In the example illustrated in FIG. 6, if the cycle type is a command cycle (e.g., the controller performs a command cycle rather than an address or data cycle), then at block 670, a determination can be made as to the type of command provided by the controller. In a number of embodiments, the command provided by the controller may indicate a target memory volume (or portions of) within a particular one of the plurality of memory devices targeted to execute a number of subsequent commands received thereto. In a number of embodiments, responsive to the command not indicating a target memory volume within a particular one of the plurality of memory devices, each of the plurality of memory devices return to their previous state. In various embodiments, the subsequent command(s) provided by the controller are to be executed by a particular memory unit associated with the indicated target memory volume within one of the plurality of memory devices.

In a number of embodiments, the previously selected memory volume is reselected unless the command issued by the controller and received by the plurality of memory volumes is a particular type of command. For instance, as illustrated at block 675, the previously selected memory volume (e.g., the memory device that includes the previously selected memory volume) is reselected responsive to the command being a command other than a volume select command (e.g., a command such as a read command, write command, erase command, or other command). As used herein, a volume select command refers to a command issued by the controller that indicates a volume address of a particular target memory volume to receive a subsequent command issued by the controller (e.g., a particular target memory volume that includes the memory unit for which the subsequent command is intended). In some embodiments, the volume select command is a first command provided by the controller subsequent to activating the plurality of memory volumes via the switching of the chip enable signal from the high to the low state.

As illustrated at block 680, a particular target memory volume indicated by the command (e.g., the volume select command) is selected by the controller. As such, the selected target memory volume remains activated and the unselected (e.g., remaining) memory volumes (or portions thereof) are put in (e.g., return to) their respective previous states and/or are put in a reduced power state(s) (e.g., first reduced power state, and/or are put in a second reduced power state) in response to the command. The plurality of memory units corresponding to the selected target volume can execute subsequent commands from the controller until a subsequent deactivation of the selected target volume (e.g., due to a switching of the chip enable signal to a high state). Also, in a number of embodiments, terminators for the selected target volume that are within the selected target volume can be put in a sniff state while the selected target volume remains selected.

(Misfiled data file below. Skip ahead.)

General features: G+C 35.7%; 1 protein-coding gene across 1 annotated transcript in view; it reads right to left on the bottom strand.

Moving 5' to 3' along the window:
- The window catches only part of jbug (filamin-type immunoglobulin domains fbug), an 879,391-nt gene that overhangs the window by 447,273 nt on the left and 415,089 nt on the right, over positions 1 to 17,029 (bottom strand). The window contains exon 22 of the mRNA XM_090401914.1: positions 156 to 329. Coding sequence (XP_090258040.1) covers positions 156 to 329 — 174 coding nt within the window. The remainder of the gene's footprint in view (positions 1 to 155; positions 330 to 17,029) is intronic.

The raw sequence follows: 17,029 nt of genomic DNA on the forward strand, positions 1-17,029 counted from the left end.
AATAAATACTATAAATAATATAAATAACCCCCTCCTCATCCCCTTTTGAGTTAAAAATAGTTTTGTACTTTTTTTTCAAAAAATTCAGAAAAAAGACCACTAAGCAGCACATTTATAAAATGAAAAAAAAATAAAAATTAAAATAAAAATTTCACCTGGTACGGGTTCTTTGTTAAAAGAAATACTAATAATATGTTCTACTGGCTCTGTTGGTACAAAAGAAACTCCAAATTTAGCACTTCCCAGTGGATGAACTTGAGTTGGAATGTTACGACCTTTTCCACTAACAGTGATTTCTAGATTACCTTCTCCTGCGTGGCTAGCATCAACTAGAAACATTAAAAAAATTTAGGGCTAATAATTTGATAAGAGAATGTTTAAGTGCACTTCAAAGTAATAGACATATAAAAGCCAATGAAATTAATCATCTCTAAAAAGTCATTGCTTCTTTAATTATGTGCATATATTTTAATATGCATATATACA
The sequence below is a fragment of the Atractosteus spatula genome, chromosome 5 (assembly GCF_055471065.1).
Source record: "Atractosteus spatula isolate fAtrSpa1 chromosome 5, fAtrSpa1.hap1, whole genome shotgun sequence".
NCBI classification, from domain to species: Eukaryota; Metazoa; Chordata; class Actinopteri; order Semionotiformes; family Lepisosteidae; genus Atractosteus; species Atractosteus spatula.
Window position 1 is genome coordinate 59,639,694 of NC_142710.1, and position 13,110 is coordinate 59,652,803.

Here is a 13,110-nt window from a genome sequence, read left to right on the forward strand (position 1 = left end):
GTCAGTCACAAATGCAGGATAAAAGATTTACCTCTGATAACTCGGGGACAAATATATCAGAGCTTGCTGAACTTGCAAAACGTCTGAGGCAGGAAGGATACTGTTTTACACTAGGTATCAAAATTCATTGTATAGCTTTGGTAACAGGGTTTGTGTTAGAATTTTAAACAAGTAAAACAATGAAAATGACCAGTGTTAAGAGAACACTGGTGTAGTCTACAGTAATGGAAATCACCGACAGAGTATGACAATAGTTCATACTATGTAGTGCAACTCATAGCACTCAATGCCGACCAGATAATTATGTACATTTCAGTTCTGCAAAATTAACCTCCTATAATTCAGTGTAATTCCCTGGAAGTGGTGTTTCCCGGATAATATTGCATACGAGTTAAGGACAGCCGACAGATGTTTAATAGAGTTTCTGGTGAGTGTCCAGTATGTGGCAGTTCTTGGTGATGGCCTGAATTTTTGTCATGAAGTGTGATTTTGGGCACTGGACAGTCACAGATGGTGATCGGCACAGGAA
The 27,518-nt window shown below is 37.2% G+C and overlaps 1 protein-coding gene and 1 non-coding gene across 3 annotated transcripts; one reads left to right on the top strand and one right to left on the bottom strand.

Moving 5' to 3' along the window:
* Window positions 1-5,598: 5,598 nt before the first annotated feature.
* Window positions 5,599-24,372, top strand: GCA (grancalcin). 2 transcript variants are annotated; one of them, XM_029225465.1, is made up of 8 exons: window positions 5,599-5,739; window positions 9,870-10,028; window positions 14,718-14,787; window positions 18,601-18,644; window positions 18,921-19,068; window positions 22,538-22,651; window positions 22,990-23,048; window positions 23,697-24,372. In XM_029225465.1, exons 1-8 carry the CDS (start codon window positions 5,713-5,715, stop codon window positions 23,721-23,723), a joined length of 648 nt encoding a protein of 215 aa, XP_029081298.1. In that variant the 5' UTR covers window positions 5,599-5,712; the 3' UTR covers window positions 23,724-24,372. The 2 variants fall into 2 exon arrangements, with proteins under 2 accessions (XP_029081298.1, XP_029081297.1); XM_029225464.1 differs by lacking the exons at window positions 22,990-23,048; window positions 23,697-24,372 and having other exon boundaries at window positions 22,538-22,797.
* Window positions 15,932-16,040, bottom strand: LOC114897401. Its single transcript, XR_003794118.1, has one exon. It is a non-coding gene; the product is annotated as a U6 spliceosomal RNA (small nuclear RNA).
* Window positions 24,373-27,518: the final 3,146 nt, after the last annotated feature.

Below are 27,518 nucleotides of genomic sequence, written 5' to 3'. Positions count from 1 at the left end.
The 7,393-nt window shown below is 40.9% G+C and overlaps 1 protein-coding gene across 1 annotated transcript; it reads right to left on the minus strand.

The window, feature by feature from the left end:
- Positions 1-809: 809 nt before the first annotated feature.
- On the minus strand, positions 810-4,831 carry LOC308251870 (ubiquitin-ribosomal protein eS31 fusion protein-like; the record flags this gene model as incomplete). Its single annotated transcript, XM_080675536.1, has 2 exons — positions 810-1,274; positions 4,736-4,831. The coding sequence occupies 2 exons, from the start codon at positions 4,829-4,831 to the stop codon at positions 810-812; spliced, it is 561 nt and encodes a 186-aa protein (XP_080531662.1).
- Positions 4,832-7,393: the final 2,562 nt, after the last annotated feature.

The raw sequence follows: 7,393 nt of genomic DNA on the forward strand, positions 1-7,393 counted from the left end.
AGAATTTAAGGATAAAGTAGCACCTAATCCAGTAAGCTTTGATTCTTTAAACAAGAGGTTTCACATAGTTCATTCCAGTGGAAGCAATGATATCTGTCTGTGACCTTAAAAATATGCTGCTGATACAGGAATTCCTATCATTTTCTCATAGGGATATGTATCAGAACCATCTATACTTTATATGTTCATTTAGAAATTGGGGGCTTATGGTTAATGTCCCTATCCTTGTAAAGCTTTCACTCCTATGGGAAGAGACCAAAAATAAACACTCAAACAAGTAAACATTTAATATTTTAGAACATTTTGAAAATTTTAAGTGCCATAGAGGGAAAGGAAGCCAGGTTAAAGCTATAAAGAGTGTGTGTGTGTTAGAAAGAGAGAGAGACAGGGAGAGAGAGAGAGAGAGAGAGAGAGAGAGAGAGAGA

At block 685, the method 601 includes determining whether a memory unit is part of the currently selected target memory volume or whether the memory unit is in a sniff state. If the memory unit is not part of the currently selected target memory volume and is not in a sniff state, then as illustrated at block 687, the method 601 includes determining whether the volume select command indicates that a reduced power state is set. If the reduced power state is set, then as illustrated at block 691, the method 601 includes determining whether the memory volume that the memory unit is part of is indicated by the volume select command to be put in a reduced power state. At block 692, if the memory volume is indicated by the volume select command to be put in a reduced power state, the memory volume is put in a reduced power state (e.g., first reduced power state or second power state based on the indication) based, at least in part, on a previous state of the memory volume and/or an address associated with the select command. If the reduced power state is not set or if the memory volume is not indicated to be put in a first reduced power state (e.g., the command does not indicate a set reduced power state and/or the memory volume is not indicated to be put in a first reduced power state by an address associated with the select command and/or not assigned during initialization), then as illustrated at 690, the memory volume deselects and remains (e.g., is kept) in a second reduced power state until a next transition of the chip enable signal from the high to the low state.